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Maggie Valley starts planning process for waterfall park

Maggie Valley starts planning process for waterfall park

When tourists visit this region, many of them come seeking the beauty and awe of the waterfalls that decorate the slopes of these mountains. One of those natural beauties is a long, cascading waterfall located off of Old Still Road in Maggie Valley. 

However, more than 17 years after it was gifted to the town, it has no parking and remains largely inaccessible to visitors. Now, the town is one step closer to changing that. 

At a special called meeting on Tuesday, June 16, the Maggie Valley Board of Aldermen heard presentations from Mosaic Civic Studio, Mattern and Craig Engineers and Destination by Design about possibilities for developing the property. 

In 2002, BB&T donated the property to the Town of Maggie Valley after it had inherited the property from Haywood Savings and Loan. At the time there was an active sewage pump on the property that BB&T did not want to maintain. They donated the land to the town to be used as a park in exchange for the town taking over the sewage pump station. The town received $10,000 for maintenance of the sewage station and part of the land was required to remain a greenway or park area. 

The town owns 6 acres of property that encompasses the waterfall. There are currently No Trespassing signs blocking a trail that leads to the waterfall, and the old staircase and viewing platform is rotting and broken from fallen trees. What’s more, the road leading to the waterfall is a narrow, dead end road in a residential area above Maggie Valley Golf Club. 

“Our team would also include civil engineers with Mattern and Craig Engineering and a trail design and construction specialist with Benchmark Trails. So, it’s really kind of a three-firm team. We would be working with the town to determine what the options are for this property,” said Taylor Broyhill of Mosaic Civic Studio in Boone.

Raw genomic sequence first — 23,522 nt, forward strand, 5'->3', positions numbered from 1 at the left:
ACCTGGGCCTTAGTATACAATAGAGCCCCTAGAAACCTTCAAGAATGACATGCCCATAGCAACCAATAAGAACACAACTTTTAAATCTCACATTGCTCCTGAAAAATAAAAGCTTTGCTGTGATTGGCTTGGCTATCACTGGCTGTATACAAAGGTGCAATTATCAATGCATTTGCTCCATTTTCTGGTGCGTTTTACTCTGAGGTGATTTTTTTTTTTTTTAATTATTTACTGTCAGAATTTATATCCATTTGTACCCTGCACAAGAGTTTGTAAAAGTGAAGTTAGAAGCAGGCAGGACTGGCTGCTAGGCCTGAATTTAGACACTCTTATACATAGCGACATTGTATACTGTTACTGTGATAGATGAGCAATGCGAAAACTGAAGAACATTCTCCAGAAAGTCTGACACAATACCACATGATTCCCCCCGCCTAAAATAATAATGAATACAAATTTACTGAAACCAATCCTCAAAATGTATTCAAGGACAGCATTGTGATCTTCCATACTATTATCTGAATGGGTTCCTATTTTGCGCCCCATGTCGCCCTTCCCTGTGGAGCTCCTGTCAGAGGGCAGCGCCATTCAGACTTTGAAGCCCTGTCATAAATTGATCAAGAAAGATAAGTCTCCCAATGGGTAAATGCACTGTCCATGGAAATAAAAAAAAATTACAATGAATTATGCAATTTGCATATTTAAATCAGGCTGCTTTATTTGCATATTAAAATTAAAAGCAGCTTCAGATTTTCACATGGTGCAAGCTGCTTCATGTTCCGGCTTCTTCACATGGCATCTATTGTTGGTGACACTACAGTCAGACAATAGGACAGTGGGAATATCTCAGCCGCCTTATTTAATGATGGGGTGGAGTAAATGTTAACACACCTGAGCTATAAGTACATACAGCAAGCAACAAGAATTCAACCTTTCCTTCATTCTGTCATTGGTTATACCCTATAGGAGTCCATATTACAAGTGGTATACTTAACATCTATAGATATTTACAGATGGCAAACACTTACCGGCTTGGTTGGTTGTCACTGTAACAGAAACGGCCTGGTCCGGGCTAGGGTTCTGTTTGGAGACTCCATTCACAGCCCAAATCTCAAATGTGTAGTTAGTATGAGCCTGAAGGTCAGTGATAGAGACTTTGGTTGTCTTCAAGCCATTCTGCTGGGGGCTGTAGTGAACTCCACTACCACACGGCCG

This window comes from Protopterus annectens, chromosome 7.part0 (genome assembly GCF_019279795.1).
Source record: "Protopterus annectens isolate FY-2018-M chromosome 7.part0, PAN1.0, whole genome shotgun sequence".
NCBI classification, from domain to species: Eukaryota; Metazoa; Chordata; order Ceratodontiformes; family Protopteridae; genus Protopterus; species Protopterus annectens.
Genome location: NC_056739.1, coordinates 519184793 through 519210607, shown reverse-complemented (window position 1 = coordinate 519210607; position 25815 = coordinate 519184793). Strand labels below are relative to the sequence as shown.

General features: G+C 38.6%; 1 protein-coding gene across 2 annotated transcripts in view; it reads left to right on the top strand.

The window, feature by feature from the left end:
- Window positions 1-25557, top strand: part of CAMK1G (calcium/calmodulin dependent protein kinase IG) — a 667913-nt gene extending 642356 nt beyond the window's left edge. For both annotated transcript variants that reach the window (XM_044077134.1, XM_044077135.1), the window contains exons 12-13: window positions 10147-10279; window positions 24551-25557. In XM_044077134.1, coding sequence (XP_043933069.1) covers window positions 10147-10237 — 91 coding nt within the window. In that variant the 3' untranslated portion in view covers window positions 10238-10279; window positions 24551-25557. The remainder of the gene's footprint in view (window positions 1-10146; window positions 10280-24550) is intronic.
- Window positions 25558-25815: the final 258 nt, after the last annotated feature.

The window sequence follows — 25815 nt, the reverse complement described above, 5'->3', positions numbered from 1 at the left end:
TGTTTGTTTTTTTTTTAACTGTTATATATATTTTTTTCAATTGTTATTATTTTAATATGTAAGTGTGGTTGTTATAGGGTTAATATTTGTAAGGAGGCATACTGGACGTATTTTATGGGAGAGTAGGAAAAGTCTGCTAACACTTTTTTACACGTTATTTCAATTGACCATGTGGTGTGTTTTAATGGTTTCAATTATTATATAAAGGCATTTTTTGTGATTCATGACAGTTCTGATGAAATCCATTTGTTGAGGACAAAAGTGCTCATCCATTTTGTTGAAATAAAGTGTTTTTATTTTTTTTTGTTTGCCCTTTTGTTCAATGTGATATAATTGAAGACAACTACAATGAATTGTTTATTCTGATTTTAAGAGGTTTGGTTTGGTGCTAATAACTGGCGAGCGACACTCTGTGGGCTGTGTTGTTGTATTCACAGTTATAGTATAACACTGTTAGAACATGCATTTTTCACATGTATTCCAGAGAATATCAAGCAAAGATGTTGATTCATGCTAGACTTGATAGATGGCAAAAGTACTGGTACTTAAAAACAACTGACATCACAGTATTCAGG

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According to Broyhill, the process will require an analysis of both the topography and the built environment, the context of the surrounding neighborhood and natural features of the site. 

Broyhill said this analysis will determine “what is physically possible from an environmental standpoint and a build standpoint. Then we develop concepts founded in that understanding, and then put those concepts out to the public as well for their input.” 

Once the public has had the chance to give feedback, the team can refine those concepts and develop a more final plan for the property. Broyhill said the whole design process will take between eight and 12 months. The team will then provide the town with phases for the plan and bid packages that the town can put out for bid to begin construction as soon as funding is possible. 

At the end of the meeting the board decided to accept the contract with Mosaic Civic Studio for $30,000. The money for the project was set aside in the 2019-20 budget, and therefore did not take any funds from the current 2020-21 budget. 

“It’s something we’ve had for 15-plus years — we have to make a decision if we’re gonna do something with it or if we’re going to try and sell it or just move on from it. But in order to do that, we had to take this step,” said Mayor Mike Eveland. 

In a follow-up interview, Alderman Phillip Wight said, “We’ve had this property in our possession. So, the question is, this is a beautiful cascading waterfall, what’s one of the greatest assets when people come to visit our region? They go out and look at waterfalls and go hiking and it’s just an added asset right in our backyard to develop something that the town owns.” 

At the meeting the board discussed its ability to seek funding from different companies and entities in the community, host fundraisers, sell naming rights, memorials and enter public-private partnerships to help raise funds. 

“The town financially is in a very stable position, even with the pandemic going on,” said Eveland. “If we get the vision that we’re looking for out of this, then that is a natural resource that I believe would be great if we can develop the land.”

Ed Evans of Mattern and Craig engineers said that there is also the opportunity for grant funding. According to Evans, grant funding can take anywhere from 6 months to 2 years. Agencies like to see the community involved and the project “shovel ready.” 

“My vision is just something nice and peaceful and tranquil. It’s not gonna require a lot of maintenance once this thing is developed out. Added attraction for Maggie Valley, beautiful waterfall,” said Wight.

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